To grow as a caster, she studies video replays to find how changing her voice tone and words can make her commentary more interesting. She is also completing a minor in communication, which helps with her casting and her project management skills in engineering. In the future, she hopes to work in aerospace engineering and freelance as a professional caster.

Last spring, Meltsch was casting games with the nation’s top Rocket League teams at the College Carball Association tournament. Luckily, she had an inside scoop on one of the teams. An RIT team was there in the top 32 bracket.

“That was a really huge step for RIT Esports and special for me personally,” said Meltsch. “It’s always exciting when you can rally behind your school.”

Sam Burgonye holding a playstation controller out in front of him with his fingers on the joysticks
Daijya Robinson stays involved with esports behind the scenes as a member of the club’s development team.

Members can support the RIT club through social media management and community fundraising events for charity. Other students support the technical requirements of gaming and maintain esports practice facilities on campus.

When Daijya Robinson first arrived at RIT, she had heard about the esports club. However, she didn’t want to play competitively.

“I love to play games for fun and watch really good people play, but I didn’t want to compete because that’s not really my thing,” said Robinson, a second-year game design and development major from Kansas City, Mo. “I ended up meeting someone who was wearing an RIT Esports jacket and asked him what he did. I was so excited when he explained how he works on the advertising side of esports.”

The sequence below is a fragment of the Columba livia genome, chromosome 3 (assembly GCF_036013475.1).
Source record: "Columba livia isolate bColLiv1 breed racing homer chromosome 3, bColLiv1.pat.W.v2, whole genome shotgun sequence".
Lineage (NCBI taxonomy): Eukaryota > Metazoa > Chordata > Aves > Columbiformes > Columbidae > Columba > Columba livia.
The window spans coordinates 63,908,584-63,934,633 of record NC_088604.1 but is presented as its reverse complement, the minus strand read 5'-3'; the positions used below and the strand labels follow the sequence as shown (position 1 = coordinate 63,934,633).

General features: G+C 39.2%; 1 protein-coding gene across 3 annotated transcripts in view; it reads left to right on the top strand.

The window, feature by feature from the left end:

Robinson now contributes as a member of the RIT Esports Development team. She designs the club website and develops new interface functions. She has also helped come up with ideas for Discord bots so people can create weekly updates and meeting reminders on the club’s messaging platform.

“We make things that are helping RIT Esports function, and that’s just as important as our great players going out there to win games for the university,” said Robinson. “I like being helpful and being a part of this community.”


Stevie West wearing headphones in a purple colored environment

Stevie West ’21 edits professional esports videos and coaches collegiate League of Legends in Phoenix.

Photo by Ethan Sanderson



Video Producer

At RIT, Stevie West ’21 (film and animation) figured out how to combine her passions for esports and video editing into a career. She credits her time as production director of RIT Esports with getting her there.

As the social media and content manager for the esports production company SpaceTime Strategies, West edits video from major gaming festivals, including PAX and DreamHack. She mixes in-person and in-game footage to create hype videos for social media and clients. She also edits highlight reels as a freelancer. Her videos for popular Twitch streamers have received tens of millions of views, and counting.